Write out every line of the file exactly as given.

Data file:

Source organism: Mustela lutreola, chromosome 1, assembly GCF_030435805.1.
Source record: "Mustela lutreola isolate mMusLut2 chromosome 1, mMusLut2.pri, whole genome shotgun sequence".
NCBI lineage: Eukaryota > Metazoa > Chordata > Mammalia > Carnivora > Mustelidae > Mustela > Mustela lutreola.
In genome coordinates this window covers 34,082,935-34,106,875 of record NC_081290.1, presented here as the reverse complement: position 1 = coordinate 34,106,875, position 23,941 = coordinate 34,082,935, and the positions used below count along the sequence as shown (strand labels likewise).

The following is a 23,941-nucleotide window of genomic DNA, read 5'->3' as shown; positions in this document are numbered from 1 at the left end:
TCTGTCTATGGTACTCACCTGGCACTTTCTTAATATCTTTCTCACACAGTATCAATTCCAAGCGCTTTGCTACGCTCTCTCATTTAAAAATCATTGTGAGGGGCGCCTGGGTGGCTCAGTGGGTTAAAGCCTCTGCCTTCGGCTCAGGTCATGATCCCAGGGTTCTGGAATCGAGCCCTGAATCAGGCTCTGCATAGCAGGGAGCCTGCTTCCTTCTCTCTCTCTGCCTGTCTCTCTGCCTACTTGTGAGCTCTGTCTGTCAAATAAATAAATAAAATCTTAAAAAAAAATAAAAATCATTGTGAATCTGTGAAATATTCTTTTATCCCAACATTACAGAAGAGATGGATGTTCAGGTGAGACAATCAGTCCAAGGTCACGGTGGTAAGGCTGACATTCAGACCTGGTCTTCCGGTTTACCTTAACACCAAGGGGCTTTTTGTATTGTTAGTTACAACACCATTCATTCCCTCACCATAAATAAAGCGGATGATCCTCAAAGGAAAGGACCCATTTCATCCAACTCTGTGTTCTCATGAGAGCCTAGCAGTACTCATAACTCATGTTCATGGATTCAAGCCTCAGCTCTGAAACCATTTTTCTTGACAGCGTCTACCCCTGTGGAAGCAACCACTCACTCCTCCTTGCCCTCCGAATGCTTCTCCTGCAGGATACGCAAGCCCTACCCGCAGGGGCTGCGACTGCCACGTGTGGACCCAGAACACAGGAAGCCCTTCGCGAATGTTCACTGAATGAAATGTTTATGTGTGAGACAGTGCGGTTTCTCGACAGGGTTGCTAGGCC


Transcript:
Source organism: Mustela lutreola, chromosome 1, assembly GCF_030435805.1.
Source record: "Mustela lutreola isolate mMusLut2 chromosome 1, mMusLut2.pri, whole genome shotgun sequence".
NCBI lineage: Eukaryota > Metazoa > Chordata > Mammalia > Carnivora > Mustelidae > Mustela > Mustela lutreola.
In genome coordinates this window covers 34,082,935-34,106,875 of record NC_081290.1, presented here as the reverse complement: position 1 = coordinate 34,106,875, position 23,941 = coordinate 34,082,935, and the positions used below count along the sequence as shown (strand labels likewise).

The following is a 23,941-nucleotide window of genomic DNA, read 5'->3' as shown; positions in this document are numbered from 1 at the left end:
TCTGTCTATGGTACTCACCTGGCACTTTCTTAATATCTTTCTCACACAGTATCAATTCCAAGCGCTTTGCTACGCTCTCTCATTTAAAAATCATTGTGAGGGGCGCCTGGGTGGCTCAGTGGGTTAAAGCCTCTGCCTTCGGCTCAGGTCATGATCCCAGGGTTCTGGAATCGAGCCCTGAATCAGGCTCTGCATAGCAGGGAGCCTGCTTCCTTCTCTCTCTCTGCCTGTCTCTCTGCCTACTTGTGAGCTCTGTCTGTCAAATAAATAAATAAAATCTTAAAAAAAAATAAAAATCATTGTGAATCTGTGAAATATTCTTTTATCCCAACATTACAGAAGAGATGGATGTTCAGGTGAGACAATCAGTCCAAGGTCACGGTGGTAAGGCTGACATTCAGACCTGGTCTTCCGGTTTACCTTAACACCAAGGGGCTTTTTGTATTGTTAGTTACAACACCATTCATTCCCTCACCATAAATAAAGCGGATGATCCTCAAAGGAAAGGACCCATTTCATCCAACTCTGTGTTCTCATGAGAGCCTAGCAGTACTCATAACTCATGTTCATGGATTCAAGCCTCAGCTCTGAAACCATTTTTCTTGACAGCGTCTACCCCTGTGGAAGCAACCACTCACTCCTCCTTGCCCTCCGAATGCTTCTCCTGCAGGATACGCAAGCCCTACCCGCAGGGGCTGCGACTGCCACGTGTGGACCCAGAACACAGGAAGCCCTTCGCGAATGTTCACTGAATGAAATGTTTATGTGTGAGACAGTGCGGTTTCTCGACAGGGTTGCTAGGCC